There's a whiff of something decaying, these days. I step out onto the front porch and stop a moment. Is it the ghost of a skunk, struck on the road a mile south of here? A breath from the garbage cans out back? No telling. Inside the car, a suggestion of sour milk. A hint of molding leaves lingers in my jacket.
A permanent slight fluster has crept into my hands. I hesitate with my language or poetry books -- leave them aside. Take up the paper and work the sudoku. Time to kill. Time at the wrong time, unwieldy blocks of time, useless time. Time, it turns out, is a tough bugger. Not that easy to kill.
I sit, and exhale my consciousness like a lungful of smoke -- the room goes oddly bright and dark, and high-pitched engines whine in my ears. Furnace fans, refrigerator motors, electric lights, they all make noise, all the time. Most of the day I don't hear them -- but when I sit, I do.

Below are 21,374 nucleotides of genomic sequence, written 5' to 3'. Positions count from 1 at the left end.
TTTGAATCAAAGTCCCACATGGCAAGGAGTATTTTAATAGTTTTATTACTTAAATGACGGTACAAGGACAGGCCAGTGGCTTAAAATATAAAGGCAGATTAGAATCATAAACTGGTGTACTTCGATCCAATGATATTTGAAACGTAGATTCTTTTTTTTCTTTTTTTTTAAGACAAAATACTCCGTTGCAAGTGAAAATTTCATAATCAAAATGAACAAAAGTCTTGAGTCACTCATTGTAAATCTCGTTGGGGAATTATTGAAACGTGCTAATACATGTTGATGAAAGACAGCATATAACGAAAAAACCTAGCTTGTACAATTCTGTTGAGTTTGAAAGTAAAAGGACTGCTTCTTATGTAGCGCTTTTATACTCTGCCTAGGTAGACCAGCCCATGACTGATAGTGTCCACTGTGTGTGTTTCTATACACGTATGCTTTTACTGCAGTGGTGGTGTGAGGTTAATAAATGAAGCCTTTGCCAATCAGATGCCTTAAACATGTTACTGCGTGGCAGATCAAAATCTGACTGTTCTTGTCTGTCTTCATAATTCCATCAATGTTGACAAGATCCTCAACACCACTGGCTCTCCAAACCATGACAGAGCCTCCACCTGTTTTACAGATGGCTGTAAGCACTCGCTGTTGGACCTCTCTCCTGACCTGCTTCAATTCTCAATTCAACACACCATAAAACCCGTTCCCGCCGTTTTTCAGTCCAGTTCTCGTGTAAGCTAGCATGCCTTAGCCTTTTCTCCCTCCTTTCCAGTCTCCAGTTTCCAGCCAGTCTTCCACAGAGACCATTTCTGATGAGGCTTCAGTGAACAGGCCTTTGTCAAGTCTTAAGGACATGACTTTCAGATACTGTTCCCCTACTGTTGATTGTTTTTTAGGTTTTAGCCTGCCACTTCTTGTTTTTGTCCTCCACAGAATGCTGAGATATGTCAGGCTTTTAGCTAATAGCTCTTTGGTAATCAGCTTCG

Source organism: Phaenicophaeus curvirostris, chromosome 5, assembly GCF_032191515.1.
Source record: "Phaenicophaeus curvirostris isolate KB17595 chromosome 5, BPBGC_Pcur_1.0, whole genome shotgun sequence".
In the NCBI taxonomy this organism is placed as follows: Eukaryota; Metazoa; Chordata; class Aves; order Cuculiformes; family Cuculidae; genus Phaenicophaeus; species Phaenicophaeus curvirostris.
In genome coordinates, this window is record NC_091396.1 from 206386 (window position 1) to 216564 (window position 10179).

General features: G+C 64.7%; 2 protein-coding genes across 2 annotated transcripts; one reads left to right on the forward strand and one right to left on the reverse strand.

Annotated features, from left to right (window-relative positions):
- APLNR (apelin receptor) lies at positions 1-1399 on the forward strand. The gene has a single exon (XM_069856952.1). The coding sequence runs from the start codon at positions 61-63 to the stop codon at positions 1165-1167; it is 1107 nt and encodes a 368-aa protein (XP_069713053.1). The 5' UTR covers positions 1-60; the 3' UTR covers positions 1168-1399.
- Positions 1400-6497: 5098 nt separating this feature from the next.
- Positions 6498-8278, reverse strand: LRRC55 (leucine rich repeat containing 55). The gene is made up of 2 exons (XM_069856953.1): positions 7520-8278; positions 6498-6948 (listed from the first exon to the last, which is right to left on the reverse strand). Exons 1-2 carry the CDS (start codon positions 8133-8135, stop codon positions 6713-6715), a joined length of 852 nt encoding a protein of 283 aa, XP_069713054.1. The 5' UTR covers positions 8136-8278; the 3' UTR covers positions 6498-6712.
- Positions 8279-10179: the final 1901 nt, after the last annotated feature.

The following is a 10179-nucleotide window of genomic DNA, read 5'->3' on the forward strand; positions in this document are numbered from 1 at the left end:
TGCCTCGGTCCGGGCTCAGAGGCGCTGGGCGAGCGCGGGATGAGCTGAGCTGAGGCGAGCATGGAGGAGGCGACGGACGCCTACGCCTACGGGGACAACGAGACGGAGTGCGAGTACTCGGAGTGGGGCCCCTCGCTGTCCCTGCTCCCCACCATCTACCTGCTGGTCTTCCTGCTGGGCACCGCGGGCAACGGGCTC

My eyes cross and uncross. Sleep wanders briefly into my mindstream, and back out before I can even nod.
A month ago I wrote about the rains setting in. I was wrong. It's been dry. The yellow maple leaves cover the lawn. A forlorn Autumn, just like the ones they have in New England or Old England -- dry, quiet and sad. Still gray air. And, this year, tainted.
Something is decaying. Me, maybe.